ENFP vs ESTP (A Comparative Analysis)

In this article, we will compare ENFP vs ESTP personalities from the MBTI types. We will do that by initially describing both personalities in-depth including their four cognitive functions.  This will follow up by comparing and seeing how these personalities are similar and different from each other. 


 If we consider ENFP vs ESTP and compare them we find that they share similarities as well as differences. Both personalities are similar as they are extroverted, charismatic, and open to change. However, they differ as well since ENFPs are more of feelers, value abstract ideas, and the creative type. Compared to them, ESTPs are thinkers, oriented towards logic than feelings, and focused on the present.

MBTI: Four Cognitive Functions

 Myer Briggs Type Indicator (MBTI), based on Carl Jung’s 16 personality types, approaches personality to be composed of four cognitive functions that govern how people think, process, and make decisions. The top two cognitive functions play a dominant role in guiding a person’s personality. Whereas, the latter two play less of a role. However, they still have some impact or influence on how a person behaves in certain situations. ENFP and ESTP are two personality types out of the 16 types. Their cognitive functions are discussed in detail as follows.

ENFP: The Champion (Extraverted, Intuitive, Feeling, Perceiving)

The ENFP personality type from the Myer-Briggs Type Indicator (MBTI) is a unique personality. It generally describes people who are enthusiastic, imaginative, flexible, innovative, creative, empathic, and value their independence. Up to 5 to 7 percent of people are estimated to have the ENFP personality type.

Four Cognitive Functions of ENFP

Four cognitive functions that guide how ENFP personality type processes information includes:

  • Extraverted Intuition

ENFPs are open to new challenges and possibilities. Their focus is more on abstract ideas rather than concrete ones. So, they mostly try to imagine what the future may hold. Their tendency to understand things in terms of possible ideas rather than how they actually might exist enables them to detect patterns or relationships among people, ideas, and the world.

  • Introverted Feeling

ENFPs put a high value on their emotions and feelings whenever they make decisions. In other words, rationality/objectivity or logic is not their first go-to option when deciding any course of action. Consequently, they try to understand how they and other people feel. This makes them naturally empathic. Furthermore, they prioritize their values and try to make decisions that are in line with it.

  • Extraverted Thinking 

Apart from feelings, ENFPs do try to give due value to logic and thinking as part of their ‘self’. Their focus is on trying to organize, link, and spot connections among ideas. Thus, they may tend to lay out information, so that each of their thoughts is linked to each other. 

  • Introverted Sensing

Whenever they are interacting with people or new things, ENFPs may try to relate, connect, and compare present experiences with past experiences. Their focus is to find any commonalities or patterns between the two. This is because doing so can help them predict or expect what the future may bring. Thus, memories, feelings, and thoughts related to the past play an important role in their life.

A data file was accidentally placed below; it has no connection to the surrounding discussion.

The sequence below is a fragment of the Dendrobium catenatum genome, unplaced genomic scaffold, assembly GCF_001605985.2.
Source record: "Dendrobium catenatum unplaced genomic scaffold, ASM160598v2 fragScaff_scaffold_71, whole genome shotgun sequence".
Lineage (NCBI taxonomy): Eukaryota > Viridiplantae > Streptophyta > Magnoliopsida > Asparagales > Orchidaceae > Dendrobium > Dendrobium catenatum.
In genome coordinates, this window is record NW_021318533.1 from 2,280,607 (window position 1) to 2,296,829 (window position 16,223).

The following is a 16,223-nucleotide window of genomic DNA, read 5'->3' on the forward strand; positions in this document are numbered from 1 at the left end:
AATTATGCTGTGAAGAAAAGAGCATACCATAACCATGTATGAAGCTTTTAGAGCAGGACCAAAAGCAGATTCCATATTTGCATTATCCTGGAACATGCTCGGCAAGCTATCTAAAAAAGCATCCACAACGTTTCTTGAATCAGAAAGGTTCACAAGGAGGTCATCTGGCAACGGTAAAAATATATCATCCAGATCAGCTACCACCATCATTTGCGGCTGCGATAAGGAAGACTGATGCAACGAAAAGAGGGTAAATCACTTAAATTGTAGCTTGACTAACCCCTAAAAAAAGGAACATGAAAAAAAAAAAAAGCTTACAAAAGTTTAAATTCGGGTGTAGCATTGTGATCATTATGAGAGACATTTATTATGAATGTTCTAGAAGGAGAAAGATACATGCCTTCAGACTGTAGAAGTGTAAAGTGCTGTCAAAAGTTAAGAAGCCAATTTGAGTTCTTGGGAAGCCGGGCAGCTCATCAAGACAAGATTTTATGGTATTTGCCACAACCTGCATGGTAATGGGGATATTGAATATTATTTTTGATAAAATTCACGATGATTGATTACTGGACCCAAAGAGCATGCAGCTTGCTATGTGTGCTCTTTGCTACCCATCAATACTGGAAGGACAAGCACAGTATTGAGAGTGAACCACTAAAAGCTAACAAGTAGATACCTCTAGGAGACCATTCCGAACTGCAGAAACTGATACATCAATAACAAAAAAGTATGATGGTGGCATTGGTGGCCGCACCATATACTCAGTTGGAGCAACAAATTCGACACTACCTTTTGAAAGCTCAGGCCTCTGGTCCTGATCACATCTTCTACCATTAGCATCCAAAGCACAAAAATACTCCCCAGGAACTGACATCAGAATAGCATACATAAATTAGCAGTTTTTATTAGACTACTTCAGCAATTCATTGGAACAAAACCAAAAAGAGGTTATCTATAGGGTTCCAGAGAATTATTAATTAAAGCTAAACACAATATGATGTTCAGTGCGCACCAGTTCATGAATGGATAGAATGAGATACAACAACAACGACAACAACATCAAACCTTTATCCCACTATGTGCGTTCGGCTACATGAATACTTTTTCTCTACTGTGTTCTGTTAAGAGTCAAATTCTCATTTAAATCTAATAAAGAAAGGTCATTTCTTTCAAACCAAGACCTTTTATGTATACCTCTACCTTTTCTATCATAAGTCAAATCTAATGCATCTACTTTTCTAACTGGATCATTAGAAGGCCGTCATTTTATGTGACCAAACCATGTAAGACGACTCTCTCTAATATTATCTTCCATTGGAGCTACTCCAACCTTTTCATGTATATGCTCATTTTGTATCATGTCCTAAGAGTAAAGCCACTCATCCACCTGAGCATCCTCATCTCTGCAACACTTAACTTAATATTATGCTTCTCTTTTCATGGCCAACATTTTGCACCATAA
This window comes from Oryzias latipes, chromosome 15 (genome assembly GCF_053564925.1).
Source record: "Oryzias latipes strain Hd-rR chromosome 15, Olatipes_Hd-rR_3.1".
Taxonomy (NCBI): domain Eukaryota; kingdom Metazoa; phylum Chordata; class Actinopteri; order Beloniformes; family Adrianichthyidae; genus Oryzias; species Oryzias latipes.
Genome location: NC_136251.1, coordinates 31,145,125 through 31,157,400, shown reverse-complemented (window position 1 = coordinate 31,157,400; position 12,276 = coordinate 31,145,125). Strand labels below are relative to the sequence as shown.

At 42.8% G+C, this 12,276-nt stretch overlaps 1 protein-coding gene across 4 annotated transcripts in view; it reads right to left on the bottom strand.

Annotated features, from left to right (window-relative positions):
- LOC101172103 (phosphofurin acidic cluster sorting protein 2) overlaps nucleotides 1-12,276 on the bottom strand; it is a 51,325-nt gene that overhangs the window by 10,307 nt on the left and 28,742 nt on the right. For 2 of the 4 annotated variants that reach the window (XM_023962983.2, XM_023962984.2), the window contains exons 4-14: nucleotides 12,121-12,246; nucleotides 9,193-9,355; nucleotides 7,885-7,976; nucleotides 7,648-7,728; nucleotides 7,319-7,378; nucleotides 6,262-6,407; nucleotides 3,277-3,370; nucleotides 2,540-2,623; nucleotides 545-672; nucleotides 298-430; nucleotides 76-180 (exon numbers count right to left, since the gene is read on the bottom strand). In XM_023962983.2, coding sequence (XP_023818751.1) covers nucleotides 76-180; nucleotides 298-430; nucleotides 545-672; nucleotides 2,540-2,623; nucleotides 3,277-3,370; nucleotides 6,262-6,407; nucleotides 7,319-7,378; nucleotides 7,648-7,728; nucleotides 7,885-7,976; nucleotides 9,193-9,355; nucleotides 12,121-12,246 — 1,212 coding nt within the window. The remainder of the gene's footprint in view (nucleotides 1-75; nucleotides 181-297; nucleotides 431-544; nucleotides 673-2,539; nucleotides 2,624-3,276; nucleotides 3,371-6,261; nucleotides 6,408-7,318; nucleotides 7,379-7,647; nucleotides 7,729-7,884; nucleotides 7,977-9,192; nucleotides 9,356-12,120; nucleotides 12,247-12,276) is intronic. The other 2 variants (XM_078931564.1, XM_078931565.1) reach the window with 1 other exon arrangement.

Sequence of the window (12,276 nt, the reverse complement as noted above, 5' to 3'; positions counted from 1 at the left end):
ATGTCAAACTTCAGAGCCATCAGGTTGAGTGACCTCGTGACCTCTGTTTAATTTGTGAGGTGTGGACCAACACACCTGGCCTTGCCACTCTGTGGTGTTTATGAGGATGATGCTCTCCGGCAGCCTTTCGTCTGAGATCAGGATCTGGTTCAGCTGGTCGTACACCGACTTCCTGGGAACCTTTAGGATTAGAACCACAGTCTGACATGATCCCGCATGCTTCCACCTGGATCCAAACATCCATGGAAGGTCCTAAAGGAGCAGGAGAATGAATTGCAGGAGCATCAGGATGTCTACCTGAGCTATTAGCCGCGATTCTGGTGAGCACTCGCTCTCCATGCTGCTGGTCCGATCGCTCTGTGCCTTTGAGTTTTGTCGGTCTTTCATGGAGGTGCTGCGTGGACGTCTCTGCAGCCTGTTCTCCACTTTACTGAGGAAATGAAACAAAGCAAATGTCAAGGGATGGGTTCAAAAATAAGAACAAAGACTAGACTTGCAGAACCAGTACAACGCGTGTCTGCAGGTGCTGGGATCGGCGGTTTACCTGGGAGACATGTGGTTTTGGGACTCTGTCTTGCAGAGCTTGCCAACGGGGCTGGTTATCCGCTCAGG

ESTP: The Persuader (Extraverted, Sensing, Thinking, Perceiving)

The ESTP personality type from the Myer-Briggs Type Indicator (MBTI) is based on Carl Jung’s 16 personality types. It describes people who are social, love drama, ready to take action, present-focused, and detail-oriented. They are logical, innovative, and keep their options open. Their decisions are based on facts/logic rather than feelings. 4-10% percent of people are estimated to have an ESTP  personality type. 

Four Cognitive Functions of ESTP

Four cognitive functions that guide how ESTP personality type processes information includes:

  • Extroverted Sensing

ESTPs are social, outgoing, and always seeking sensory stimulation. They are present-oriented and realistic rather than daydreamers. They utilize all of their senses when doing something to fully experience it. Even their learning is based on a similar strategy. Mundane tasks bore them especially theoretical information, thus they try to channel their energy into productive actions. ESTPs are risk-takers and prioritize doing something new every once in a while.

  • Introverted Thinking 

ESTPs are inwardly oriented. They process information by thinking it through logically and rationally. They are good at controlling their impulses and can discipline themselves to get the job done. In other words, they can achieve their goals once they set their mind to it. These personalities also have exceptional skills of observation which enables them to notice details that are usually overlooked by others. They use such information by applying logic and then utilize it in practical situations.

  • Extroverted Intuition

ESTPs enjoy socialization, big crowds, and being the center of attention. They focus on keeping everyone happy and may not easily share their opinions or judgments if it can risk disrupting social harmony. They are humanitarians by nature and try to help others & make the world a better place by offering practical solutions where needed. 

  • Introverted Intuition

ESTPs can make connections among related ideas which helps them in predicting what to expect in the future. They rely on their gut feelings but only rarely since this part of their personality is weak. They believe this is their weakness. However, this area can be developed if worked upon actively.  

A Comparison of ENFP and ESTP

Personality: ENFP vs ESTP

ENFP is considered a very imaginative, innovative, energetic, and spontaneous personality. They are always in search of new ideas and are pretty accepting of multiple perspectives. They are considered risk-takers who make use of every opportunity life throws at them. Their approach is people-centered, caring, and empathetic. However, they dislike getting into detail and following through with commitments as they easily get distracted by the next exciting challenge.